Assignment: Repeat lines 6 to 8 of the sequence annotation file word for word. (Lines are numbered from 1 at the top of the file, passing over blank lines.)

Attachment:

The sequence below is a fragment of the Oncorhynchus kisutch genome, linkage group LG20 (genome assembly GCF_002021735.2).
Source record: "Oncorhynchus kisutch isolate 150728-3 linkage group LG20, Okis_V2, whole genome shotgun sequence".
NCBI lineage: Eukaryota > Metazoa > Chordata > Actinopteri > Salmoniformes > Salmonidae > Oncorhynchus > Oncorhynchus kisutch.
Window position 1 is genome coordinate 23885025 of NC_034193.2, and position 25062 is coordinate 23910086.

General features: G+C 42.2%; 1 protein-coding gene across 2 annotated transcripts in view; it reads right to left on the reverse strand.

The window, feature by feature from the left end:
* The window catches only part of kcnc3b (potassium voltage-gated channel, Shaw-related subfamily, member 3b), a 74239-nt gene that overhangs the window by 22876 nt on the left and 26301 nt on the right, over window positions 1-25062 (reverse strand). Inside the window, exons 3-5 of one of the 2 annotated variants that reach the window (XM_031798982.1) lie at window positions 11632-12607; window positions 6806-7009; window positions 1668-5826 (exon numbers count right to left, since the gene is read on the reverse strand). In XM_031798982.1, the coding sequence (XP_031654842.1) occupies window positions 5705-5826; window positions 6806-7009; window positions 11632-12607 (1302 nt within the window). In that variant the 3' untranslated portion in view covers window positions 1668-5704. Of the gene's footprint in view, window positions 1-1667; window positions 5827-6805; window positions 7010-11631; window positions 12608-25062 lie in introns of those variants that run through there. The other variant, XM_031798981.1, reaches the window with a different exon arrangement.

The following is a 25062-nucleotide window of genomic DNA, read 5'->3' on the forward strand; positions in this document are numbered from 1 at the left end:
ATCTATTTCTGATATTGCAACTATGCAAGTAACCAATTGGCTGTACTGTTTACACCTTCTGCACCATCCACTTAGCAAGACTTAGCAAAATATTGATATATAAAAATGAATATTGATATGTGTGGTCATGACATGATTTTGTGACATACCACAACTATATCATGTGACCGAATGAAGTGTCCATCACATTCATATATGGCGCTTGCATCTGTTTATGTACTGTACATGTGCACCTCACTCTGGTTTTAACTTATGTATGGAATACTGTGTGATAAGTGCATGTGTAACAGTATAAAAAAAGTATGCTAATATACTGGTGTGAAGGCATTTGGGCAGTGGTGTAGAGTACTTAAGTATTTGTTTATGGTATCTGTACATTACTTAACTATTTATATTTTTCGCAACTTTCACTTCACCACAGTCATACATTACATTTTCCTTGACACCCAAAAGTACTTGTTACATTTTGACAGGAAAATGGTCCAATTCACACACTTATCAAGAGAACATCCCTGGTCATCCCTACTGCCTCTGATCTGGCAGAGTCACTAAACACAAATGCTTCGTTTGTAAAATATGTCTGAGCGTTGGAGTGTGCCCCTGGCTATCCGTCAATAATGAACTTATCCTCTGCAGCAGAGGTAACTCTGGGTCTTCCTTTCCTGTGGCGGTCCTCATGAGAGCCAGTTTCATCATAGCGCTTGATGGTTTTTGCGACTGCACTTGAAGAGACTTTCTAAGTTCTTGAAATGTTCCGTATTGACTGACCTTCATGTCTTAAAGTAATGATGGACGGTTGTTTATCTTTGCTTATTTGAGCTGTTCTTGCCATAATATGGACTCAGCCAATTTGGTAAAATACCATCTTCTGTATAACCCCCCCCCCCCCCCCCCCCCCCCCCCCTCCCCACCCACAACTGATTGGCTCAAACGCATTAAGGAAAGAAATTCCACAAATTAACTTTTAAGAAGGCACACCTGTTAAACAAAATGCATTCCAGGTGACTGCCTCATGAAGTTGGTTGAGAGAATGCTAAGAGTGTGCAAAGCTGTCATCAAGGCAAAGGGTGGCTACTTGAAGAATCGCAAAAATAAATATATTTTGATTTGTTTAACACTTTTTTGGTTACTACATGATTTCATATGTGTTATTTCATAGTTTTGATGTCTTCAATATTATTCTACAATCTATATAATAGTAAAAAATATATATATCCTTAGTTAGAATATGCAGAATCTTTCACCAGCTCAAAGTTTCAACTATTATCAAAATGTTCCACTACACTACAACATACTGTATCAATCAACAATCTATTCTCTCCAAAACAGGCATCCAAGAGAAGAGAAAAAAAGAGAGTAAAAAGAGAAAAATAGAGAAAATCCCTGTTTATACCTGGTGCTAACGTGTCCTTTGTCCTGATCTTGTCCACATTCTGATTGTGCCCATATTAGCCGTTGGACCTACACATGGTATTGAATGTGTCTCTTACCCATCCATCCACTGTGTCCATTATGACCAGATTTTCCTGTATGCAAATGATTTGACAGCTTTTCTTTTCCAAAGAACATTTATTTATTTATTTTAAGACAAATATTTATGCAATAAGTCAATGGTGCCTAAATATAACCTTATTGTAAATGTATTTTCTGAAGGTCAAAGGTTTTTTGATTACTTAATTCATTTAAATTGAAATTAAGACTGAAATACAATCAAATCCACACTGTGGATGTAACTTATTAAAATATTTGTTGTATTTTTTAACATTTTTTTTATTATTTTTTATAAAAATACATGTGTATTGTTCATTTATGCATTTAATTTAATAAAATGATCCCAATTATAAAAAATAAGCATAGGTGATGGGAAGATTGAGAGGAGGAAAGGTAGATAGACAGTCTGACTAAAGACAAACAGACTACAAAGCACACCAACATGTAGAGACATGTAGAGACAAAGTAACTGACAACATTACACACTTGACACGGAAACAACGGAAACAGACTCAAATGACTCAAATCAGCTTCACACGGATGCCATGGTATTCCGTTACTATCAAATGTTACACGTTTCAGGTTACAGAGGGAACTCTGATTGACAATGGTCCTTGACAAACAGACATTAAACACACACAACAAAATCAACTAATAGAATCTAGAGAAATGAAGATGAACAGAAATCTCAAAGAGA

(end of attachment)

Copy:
The window, feature by feature from the left end:
* The window catches only part of kcnc3b (potassium voltage-gated channel, Shaw-related subfamily, member 3b), a 74239-nt gene that overhangs the window by 22876 nt on the left and 26301 nt on the right, over window positions 1-25062 (reverse strand). Inside the window, exons 3-5 of one of the 2 annotated variants that reach the window (XM_031798982.1) lie at window positions 11632-12607; window positions 6806-7009; window positions 1668-5826 (exon numbers count right to left, since the gene is read on the reverse strand). In XM_031798982.1, the coding sequence (XP_031654842.1) occupies window positions 5705-5826; window positions 6806-7009; window positions 11632-12607 (1302 nt within the window). In that variant the 3' untranslated portion in view covers window positions 1668-5704. Of the gene's footprint in view, window positions 1-1667; window positions 5827-6805; window positions 7010-11631; window positions 12608-25062 lie in introns of those variants that run through there. The other variant, XM_031798981.1, reaches the window with a different exon arrangement.

The following is a 25062-nucleotide window of genomic DNA, read 5'->3' on the forward strand; positions in this document are numbered from 1 at the left end: